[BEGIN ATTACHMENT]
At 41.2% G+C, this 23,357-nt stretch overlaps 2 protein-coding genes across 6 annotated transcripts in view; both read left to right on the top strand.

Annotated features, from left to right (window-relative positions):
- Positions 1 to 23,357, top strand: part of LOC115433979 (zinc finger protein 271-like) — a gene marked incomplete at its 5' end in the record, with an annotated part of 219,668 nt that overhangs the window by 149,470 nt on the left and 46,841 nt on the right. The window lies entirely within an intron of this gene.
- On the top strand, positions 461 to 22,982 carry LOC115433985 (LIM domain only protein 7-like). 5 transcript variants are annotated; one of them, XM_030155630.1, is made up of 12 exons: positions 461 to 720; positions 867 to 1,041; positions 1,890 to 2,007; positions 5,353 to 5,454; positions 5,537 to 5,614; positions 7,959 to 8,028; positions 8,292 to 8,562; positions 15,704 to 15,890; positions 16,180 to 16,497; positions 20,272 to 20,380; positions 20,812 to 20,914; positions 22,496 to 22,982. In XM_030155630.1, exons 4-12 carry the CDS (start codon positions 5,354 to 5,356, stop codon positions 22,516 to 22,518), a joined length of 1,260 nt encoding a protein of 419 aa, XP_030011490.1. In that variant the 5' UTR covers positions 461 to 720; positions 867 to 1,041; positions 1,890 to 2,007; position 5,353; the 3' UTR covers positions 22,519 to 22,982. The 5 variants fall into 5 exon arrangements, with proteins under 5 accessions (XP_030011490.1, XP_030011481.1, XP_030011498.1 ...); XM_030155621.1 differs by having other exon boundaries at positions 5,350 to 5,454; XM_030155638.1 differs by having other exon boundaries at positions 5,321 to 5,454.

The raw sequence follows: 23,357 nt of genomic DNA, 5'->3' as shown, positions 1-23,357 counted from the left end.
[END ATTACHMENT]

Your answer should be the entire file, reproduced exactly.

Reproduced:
At 41.2% G+C, this 23,357-nt stretch overlaps 2 protein-coding genes across 6 annotated transcripts in view; both read left to right on the top strand.

Annotated features, from left to right (window-relative positions):
- Positions 1 to 23,357, top strand: part of LOC115433979 (zinc finger protein 271-like) — a gene marked incomplete at its 5' end in the record, with an annotated part of 219,668 nt that overhangs the window by 149,470 nt on the left and 46,841 nt on the right. The window lies entirely within an intron of this gene.
- On the top strand, positions 461 to 22,982 carry LOC115433985 (LIM domain only protein 7-like). 5 transcript variants are annotated; one of them, XM_030155630.1, is made up of 12 exons: positions 461 to 720; positions 867 to 1,041; positions 1,890 to 2,007; positions 5,353 to 5,454; positions 5,537 to 5,614; positions 7,959 to 8,028; positions 8,292 to 8,562; positions 15,704 to 15,890; positions 16,180 to 16,497; positions 20,272 to 20,380; positions 20,812 to 20,914; positions 22,496 to 22,982. In XM_030155630.1, exons 4-12 carry the CDS (start codon positions 5,354 to 5,356, stop codon positions 22,516 to 22,518), a joined length of 1,260 nt encoding a protein of 419 aa, XP_030011490.1. In that variant the 5' UTR covers positions 461 to 720; positions 867 to 1,041; positions 1,890 to 2,007; position 5,353; the 3' UTR covers positions 22,519 to 22,982. The 5 variants fall into 5 exon arrangements, with proteins under 5 accessions (XP_030011490.1, XP_030011481.1, XP_030011498.1 ...); XM_030155621.1 differs by having other exon boundaries at positions 5,350 to 5,454; XM_030155638.1 differs by having other exon boundaries at positions 5,321 to 5,454.

The raw sequence follows: 23,357 nt of genomic DNA, 5'->3' as shown, positions 1-23,357 counted from the left end.